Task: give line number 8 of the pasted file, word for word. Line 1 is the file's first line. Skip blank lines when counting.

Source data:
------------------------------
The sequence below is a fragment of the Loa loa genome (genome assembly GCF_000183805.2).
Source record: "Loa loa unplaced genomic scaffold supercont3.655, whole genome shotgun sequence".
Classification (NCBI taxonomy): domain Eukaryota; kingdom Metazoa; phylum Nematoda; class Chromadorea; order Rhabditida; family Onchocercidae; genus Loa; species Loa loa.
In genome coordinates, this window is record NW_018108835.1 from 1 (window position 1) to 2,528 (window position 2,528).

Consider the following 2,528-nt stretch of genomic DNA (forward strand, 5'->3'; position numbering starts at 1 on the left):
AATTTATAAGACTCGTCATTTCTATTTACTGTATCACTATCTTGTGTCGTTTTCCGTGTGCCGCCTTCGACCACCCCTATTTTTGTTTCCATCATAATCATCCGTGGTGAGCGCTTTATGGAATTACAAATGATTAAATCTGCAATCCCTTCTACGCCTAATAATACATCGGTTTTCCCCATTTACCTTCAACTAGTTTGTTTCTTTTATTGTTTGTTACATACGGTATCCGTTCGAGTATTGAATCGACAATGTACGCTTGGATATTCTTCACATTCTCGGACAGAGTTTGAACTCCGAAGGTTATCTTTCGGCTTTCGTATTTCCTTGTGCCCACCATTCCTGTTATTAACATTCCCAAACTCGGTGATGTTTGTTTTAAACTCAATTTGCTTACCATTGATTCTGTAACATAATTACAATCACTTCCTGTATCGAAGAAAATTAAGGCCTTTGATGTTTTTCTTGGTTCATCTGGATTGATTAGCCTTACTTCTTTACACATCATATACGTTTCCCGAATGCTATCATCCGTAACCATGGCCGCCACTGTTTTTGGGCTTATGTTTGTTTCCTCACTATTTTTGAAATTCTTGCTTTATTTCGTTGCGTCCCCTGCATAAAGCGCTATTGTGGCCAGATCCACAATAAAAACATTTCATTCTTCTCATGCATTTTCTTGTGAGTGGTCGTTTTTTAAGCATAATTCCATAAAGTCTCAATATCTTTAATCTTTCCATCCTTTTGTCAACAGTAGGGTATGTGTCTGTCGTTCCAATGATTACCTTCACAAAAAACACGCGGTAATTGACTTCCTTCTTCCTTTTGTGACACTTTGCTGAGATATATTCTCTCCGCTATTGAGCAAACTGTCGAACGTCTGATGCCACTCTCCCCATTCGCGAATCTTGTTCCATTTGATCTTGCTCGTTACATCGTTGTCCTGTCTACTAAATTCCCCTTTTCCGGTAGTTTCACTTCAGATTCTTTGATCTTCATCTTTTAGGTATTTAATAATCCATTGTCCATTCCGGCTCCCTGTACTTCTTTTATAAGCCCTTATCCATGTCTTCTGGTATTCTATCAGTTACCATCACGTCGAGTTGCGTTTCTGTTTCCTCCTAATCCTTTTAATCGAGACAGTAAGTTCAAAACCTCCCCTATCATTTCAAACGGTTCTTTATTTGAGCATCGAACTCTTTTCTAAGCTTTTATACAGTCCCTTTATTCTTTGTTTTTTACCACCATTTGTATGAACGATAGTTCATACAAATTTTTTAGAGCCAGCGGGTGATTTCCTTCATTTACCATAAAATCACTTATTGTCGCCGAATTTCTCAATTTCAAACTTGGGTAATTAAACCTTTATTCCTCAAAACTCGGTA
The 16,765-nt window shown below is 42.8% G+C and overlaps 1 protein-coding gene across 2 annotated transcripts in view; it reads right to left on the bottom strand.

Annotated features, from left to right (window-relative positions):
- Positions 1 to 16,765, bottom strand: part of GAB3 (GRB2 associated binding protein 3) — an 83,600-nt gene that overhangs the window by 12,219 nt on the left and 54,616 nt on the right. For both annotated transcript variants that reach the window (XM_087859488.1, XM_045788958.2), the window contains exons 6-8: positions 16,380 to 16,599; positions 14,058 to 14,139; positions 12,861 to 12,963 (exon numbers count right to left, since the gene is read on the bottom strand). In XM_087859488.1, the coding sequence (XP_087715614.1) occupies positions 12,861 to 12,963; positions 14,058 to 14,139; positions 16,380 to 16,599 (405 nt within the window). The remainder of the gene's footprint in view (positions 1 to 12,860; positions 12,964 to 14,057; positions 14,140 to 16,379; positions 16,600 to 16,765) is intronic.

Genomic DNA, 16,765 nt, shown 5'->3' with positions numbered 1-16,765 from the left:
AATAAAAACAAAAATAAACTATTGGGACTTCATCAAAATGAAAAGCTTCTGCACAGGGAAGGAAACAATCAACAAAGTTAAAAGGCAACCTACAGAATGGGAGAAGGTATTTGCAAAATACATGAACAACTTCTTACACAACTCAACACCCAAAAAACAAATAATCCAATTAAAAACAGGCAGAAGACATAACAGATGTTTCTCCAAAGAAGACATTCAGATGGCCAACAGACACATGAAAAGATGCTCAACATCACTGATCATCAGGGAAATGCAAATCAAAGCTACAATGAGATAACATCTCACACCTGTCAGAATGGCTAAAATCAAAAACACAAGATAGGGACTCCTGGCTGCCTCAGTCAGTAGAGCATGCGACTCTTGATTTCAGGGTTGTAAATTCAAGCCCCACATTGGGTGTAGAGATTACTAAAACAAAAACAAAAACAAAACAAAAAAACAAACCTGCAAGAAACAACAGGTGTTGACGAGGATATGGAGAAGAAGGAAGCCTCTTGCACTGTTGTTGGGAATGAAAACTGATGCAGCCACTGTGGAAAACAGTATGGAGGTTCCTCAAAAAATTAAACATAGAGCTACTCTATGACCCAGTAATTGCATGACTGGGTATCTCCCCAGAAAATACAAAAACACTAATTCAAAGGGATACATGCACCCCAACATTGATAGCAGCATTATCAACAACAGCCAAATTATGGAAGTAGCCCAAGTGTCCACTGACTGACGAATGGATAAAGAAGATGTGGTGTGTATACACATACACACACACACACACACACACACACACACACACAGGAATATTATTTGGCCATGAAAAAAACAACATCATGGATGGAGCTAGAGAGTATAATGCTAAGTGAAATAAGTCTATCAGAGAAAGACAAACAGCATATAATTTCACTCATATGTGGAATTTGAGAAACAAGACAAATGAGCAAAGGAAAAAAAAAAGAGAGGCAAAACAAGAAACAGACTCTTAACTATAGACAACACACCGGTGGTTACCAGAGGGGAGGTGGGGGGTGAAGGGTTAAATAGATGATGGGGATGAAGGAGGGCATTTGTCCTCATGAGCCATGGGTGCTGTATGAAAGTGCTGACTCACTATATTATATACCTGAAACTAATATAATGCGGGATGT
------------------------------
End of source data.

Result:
Annotated features, from left to right (window-relative positions):